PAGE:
NEW YORK - Stocks dipped in choppy trading on Wednesday as data pointing to yet more weakness in housing suggested the recession is worsening, offsetting a search for bargains following Tuesday's big market slide.

Data showed U.S. housing starts and building permits dropped to record lows in January, with construction plans scrapped as unsold houses stood empty.

Drags included shares of financial companies, big manufacturers and home builders with the market stuck at three-month lows. All 10 components of the Dow Jones home construction index <.DJUSHB> were negative, with Hovnanian Enterprises down more than 6 percent.

The housing data overshadowed the unveiling of President Barack Obama's plan pledging up to $275 billion to stem foreclosures, which was met with some skepticism.

Investors worried the plan would be no quick fix and there was uncertainty about how it would work.

If there was more detail as to how the housing plan would be implemented, the market would have a clearer reaction, said Joe Arsenio, president of Arsenio Capital Management in Larkspur, California.

The market is attempting to form another bottom but sentiment has eroded even further since the election, on the assumption that plans would be in more precise and understandable form by this time.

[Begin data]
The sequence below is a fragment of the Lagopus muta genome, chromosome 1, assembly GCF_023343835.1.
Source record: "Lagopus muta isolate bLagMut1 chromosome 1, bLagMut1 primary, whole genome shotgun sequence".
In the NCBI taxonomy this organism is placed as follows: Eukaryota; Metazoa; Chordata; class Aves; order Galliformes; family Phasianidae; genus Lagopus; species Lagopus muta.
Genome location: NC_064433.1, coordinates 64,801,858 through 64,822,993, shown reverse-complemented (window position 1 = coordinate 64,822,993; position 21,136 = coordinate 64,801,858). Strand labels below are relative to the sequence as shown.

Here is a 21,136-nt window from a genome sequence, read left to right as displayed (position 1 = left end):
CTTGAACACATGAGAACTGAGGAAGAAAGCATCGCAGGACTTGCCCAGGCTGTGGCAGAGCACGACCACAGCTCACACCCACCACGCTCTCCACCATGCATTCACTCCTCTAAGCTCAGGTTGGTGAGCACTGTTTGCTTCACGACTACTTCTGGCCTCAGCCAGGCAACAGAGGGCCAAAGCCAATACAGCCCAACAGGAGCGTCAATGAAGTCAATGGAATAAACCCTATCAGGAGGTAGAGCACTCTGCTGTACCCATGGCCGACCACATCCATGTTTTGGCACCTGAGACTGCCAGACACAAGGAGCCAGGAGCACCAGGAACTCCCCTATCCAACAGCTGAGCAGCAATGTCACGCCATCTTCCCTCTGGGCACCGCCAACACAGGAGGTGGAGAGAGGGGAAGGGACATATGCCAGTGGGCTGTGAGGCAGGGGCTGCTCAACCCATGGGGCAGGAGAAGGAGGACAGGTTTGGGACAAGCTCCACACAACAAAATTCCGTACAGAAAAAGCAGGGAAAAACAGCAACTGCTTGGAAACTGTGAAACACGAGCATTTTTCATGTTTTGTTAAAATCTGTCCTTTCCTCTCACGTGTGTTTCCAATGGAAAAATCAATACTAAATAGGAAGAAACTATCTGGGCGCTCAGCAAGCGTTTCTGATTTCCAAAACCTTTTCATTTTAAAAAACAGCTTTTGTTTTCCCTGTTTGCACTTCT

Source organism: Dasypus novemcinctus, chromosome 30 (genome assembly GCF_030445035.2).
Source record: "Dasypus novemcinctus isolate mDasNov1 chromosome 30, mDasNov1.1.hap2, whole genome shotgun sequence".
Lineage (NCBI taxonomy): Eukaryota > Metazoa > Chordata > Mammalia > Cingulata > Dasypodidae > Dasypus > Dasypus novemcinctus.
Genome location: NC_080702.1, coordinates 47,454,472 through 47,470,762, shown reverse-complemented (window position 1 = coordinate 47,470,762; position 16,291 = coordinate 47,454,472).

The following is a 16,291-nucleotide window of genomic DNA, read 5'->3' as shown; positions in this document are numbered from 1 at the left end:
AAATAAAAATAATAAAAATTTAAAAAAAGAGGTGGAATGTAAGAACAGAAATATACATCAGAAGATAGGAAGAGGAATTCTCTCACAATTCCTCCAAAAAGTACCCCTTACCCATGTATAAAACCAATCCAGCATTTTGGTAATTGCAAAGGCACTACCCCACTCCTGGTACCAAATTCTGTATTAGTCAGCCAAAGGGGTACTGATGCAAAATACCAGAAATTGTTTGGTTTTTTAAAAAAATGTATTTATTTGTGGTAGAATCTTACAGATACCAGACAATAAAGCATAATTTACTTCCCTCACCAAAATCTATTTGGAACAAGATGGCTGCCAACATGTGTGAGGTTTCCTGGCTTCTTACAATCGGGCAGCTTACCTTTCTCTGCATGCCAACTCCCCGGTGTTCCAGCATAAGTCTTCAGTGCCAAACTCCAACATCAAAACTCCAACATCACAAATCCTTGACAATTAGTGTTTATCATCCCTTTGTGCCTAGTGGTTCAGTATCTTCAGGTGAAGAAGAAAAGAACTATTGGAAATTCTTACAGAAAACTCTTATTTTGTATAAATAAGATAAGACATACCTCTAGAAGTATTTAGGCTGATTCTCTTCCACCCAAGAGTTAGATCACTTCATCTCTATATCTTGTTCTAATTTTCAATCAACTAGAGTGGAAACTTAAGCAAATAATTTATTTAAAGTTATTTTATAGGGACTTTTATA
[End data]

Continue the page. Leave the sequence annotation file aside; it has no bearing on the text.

The Dow Jones industrial average <.DJI> fell 25.48 points, or 0.34 percent, to 7,527.12. The Standard & Poor's 500 Index <.SPX> lost 3.81 points, or 0.48 percent, to 785.36. The Nasdaq Composite Index <.IXIC> declined 3.00 points, or 0.20 percent, to 1,467.66.

Nasdaq was cushioned by bargain hunting, as investors snapped up shares of big cap technology companies. Google , up 1.7 percent to $348.59, was the top boost.

But shares of luxury home builder Toll Brothers fell 4.2 percent to $17.15 while D.R. Horton declined 3.8 percent to $8.58.

Among financials, shares of Citigroup declined 4.6 percent to $2.92. The S&P financial index <.GSPF> shed 0.7 percent, a day after it fell to a 14-year low.

Shares of Deere & Co dropped 2.7 percent to $32.60 after the farm equipment maker posted a quarterly profit that missed forecasts and slashed its outlook.

Shares of other big manufacturers also slid, with Caterpillar Inc among the top drags on the Dow, off 1.9 percent to $28.42.

(Editing by James Dalgleish)